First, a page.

Lourdes Rivas, CEO of Simply Healthcare Plans, is worried that the exchanges will siphon off customers.
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A cornerstone of the Affordable Care Act is the new health care exchanges that will sell insurance online to individuals and small businesses. The law requires that these exchanges sell plans to everyone, no matter their health, and at regulated prices. For some businesses, such as insurance brokerages, the exchanges offer new competition for customers. For small businesses, the exchanges can mean a new way to shop for health insurance. Read the full story here and see also:
For working professionals, going back to school used to mean dashing from office to classroom. Now, the explosion of online education opportunities has made it easier for workers to juggle their jobs and school. Colleges are pushing web courses and online degrees for people who want to take their careers to the next level without stepping foot on campus. [Source: Miami Herald]
Despite the decline of crop commodity prices, farmers and investors expect cropland values to remain stable through the third quarter, according to the most recent Farmland Market Survey by Farmland Investor Letter. Irrigated cash rents averaged $328 per acre in Florida and pasture rents averaged $24 per acre, according to the survey. [Source: Tampa Bay Business Journal]
Workers in Florida saw their wages fall behind the cost of living for the past decade, with the median hourly wage down 4.3 percent since 2000, according to a new study. The study adjusted Florida wages for inflation, and showed businesses aren’t increasing wages as quickly as they are increasing prices charged consumers. [Source: Miami Herald]
There's a place on the Southwest Coast of Florida, deep in the 10,000 Islands area of the Everglades, where it's still the 19th Century. Here, you'll pass mile after mile of uninhabited wilderness – except for Florida panthers, black bears, and hundreds of species found nowhere else in the world – until you come to the small town of Everglades City. [Source: Tampa Bay Times]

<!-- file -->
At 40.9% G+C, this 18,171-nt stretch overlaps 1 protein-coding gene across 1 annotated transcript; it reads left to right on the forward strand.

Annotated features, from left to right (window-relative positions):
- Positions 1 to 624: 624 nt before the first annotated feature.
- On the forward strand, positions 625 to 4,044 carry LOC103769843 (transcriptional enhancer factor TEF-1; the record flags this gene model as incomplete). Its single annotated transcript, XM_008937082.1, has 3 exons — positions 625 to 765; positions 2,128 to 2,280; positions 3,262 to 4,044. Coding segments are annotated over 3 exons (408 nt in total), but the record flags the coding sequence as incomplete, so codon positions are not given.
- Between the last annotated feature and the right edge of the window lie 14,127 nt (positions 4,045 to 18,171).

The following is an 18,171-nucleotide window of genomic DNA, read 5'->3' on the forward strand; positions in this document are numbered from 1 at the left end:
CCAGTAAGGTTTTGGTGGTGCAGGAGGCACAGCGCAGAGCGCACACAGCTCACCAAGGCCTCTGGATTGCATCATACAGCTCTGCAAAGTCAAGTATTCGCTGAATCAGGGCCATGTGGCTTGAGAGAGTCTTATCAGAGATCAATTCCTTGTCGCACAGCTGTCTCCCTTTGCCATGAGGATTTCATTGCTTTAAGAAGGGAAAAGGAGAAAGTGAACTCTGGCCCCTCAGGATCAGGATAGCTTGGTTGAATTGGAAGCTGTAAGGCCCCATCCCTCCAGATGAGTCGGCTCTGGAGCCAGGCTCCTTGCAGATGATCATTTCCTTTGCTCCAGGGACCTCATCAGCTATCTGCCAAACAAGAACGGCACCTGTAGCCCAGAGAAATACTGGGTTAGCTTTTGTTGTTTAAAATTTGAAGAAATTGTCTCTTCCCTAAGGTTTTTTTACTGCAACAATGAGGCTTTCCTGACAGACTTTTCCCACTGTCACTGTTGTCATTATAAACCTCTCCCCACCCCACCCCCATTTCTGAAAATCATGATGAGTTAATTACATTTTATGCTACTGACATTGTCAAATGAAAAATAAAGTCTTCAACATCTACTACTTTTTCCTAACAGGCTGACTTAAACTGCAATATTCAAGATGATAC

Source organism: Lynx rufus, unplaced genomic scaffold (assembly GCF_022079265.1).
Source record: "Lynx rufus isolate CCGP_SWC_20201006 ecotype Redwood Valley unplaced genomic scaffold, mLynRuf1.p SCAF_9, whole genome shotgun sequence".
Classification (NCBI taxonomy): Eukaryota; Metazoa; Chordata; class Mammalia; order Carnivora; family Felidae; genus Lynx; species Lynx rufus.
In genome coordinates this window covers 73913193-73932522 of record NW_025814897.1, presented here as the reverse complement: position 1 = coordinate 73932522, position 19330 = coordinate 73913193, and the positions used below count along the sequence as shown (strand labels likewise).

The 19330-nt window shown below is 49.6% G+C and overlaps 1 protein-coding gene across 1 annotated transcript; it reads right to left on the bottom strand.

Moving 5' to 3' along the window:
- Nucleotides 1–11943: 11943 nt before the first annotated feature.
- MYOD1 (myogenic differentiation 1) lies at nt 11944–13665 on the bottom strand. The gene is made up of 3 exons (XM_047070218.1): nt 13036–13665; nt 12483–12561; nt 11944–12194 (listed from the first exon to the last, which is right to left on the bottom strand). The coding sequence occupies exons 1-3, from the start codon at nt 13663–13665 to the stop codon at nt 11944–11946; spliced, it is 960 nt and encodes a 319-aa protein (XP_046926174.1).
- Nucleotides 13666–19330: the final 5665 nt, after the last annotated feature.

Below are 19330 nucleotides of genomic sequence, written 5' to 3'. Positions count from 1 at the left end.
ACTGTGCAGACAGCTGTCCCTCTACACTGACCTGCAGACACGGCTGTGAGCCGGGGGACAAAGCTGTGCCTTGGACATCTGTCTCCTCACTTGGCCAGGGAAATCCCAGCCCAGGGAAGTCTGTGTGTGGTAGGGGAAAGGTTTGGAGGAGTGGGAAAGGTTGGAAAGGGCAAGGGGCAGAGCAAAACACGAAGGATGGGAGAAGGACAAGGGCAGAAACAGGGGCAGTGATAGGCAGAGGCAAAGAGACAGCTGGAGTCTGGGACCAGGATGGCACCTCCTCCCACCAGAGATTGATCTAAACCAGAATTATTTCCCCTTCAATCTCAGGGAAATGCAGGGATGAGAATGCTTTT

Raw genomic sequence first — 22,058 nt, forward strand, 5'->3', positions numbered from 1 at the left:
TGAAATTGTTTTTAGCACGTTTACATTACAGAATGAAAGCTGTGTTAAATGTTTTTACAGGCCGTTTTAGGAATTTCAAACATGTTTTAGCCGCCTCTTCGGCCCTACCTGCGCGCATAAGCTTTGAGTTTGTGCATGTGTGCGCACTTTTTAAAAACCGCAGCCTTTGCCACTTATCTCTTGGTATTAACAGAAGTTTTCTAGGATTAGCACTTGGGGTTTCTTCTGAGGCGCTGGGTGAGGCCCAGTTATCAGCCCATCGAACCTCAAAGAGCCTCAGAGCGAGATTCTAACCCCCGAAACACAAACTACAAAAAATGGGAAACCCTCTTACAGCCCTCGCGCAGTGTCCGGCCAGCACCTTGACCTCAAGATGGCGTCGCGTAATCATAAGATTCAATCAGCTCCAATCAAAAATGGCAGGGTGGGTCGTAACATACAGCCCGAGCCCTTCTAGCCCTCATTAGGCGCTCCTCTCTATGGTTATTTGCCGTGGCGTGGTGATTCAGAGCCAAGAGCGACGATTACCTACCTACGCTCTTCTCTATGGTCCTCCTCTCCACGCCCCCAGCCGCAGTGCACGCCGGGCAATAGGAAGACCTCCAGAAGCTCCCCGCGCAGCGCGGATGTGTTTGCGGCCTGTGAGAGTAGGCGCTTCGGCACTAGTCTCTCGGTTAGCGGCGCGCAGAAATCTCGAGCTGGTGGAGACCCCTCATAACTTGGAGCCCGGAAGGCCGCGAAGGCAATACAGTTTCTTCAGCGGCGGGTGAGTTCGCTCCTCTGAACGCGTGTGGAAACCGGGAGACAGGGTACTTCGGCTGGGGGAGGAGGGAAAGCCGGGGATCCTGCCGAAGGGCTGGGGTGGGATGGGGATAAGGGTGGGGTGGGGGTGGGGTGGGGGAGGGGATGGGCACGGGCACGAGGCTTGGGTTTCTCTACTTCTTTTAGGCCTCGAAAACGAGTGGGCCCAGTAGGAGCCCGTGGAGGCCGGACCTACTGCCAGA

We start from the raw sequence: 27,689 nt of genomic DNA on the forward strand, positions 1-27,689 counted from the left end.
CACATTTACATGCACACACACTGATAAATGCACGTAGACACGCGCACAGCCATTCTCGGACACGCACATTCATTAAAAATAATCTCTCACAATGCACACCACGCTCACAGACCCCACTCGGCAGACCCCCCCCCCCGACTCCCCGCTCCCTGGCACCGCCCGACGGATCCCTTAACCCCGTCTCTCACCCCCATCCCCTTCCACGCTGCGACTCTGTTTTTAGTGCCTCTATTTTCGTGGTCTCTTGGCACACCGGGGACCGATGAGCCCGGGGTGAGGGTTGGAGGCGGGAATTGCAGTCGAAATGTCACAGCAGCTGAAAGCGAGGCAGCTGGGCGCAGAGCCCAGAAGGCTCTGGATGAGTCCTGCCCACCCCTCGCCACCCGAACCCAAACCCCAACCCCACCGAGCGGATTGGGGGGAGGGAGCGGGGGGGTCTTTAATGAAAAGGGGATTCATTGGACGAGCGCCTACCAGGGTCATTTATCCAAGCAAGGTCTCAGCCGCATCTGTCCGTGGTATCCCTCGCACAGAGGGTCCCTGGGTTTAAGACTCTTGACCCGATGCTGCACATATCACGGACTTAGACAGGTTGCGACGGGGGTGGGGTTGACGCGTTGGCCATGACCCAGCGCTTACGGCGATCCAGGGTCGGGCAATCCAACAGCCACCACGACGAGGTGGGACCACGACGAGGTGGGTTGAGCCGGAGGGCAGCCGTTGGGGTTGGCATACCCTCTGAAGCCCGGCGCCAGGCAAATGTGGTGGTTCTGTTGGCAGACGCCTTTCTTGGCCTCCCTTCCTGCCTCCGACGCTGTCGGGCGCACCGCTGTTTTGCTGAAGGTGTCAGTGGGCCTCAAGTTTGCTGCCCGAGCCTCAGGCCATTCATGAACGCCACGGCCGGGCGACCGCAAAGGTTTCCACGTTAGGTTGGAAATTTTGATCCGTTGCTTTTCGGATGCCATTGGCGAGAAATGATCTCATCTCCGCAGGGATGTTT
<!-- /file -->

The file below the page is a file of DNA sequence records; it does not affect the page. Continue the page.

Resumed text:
ALSO AROUND FLORIDA:
› Grooveshark has licensing deal with Sony/ATV [Gainesville Sun]
The Gainesville company that offers a music streaming service said that it reached a settlement with Sony/ATV that resolves all matters and disputes. That followed an announcement earlier in August that it reached a similar deal with EMI Music Publishing.
› Women hoteliers talk about the business, professional journey [South Florida Sun-Sentinel]
Tourism is big business in South Florida, generating nearly $15 billion in combined economic impact in Broward and Palm Beach counties in 2012, and employing more than 180,000 locals. Many of the nearly 18 million tourists that visited the two-county region last year stayed in one of its hundreds of hotels, resorts and inns.
› Neal Communities named state's green builder of year [Sarasota Herald-Tribune]
Neal Communities was named "Builder of the Year" by the Tallahassee-based coalition for building 210 single-family homes that used environmentally friendly and sustainable methods in a 12-month period -- more than any other builder in the state.
› KSC employment dips below lowest point [Florida Today]
Men had not yet set foot on the moon when Kennedy Space Center employment began a slide that purged more than 17,000 jobs over eight years. But two years after the final shuttle launch, the center has never employed fewer people than now.
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› How Drugs May Be Helping Miami’s Real Estate Rebound [WLRN]
For 18 months straight South Florida home prices have been rising. One reason is cash. For every 10 homes sold in July in our region, seven were bought with cash: no mortgage, no credit check.
› End of incentives for Florida film industry could prove costly [WFTV]
Central Florida has been center stage for some of Hollywood's biggest blockbusters. But some of those in the industry worry the spotlight is burning out.
› Popup retail to take over Channelside storefronts for Tampa Bay Fashion Week [Tampa Bay Times]
Retail is coming to Channelside Bay Plaza, but not in the form of permanent stores that the struggling center needs. As part of Tampa Bay Fashion Week, organizers are setting up temporary, popup stores in vacant storefronts along Channelside Drive.
› South Florida isn't in Latin America -- but it's the best place for doing business there [South Florida Business Journal]
The business magazine America Economia has ranked South Florida as the best place to do business in Latin America. South Florida was ranked first for infrastructure, regional platform for global business, corporate executive safety, corporate executive prestige, green city standards and best in executive salary to cost of living ratio.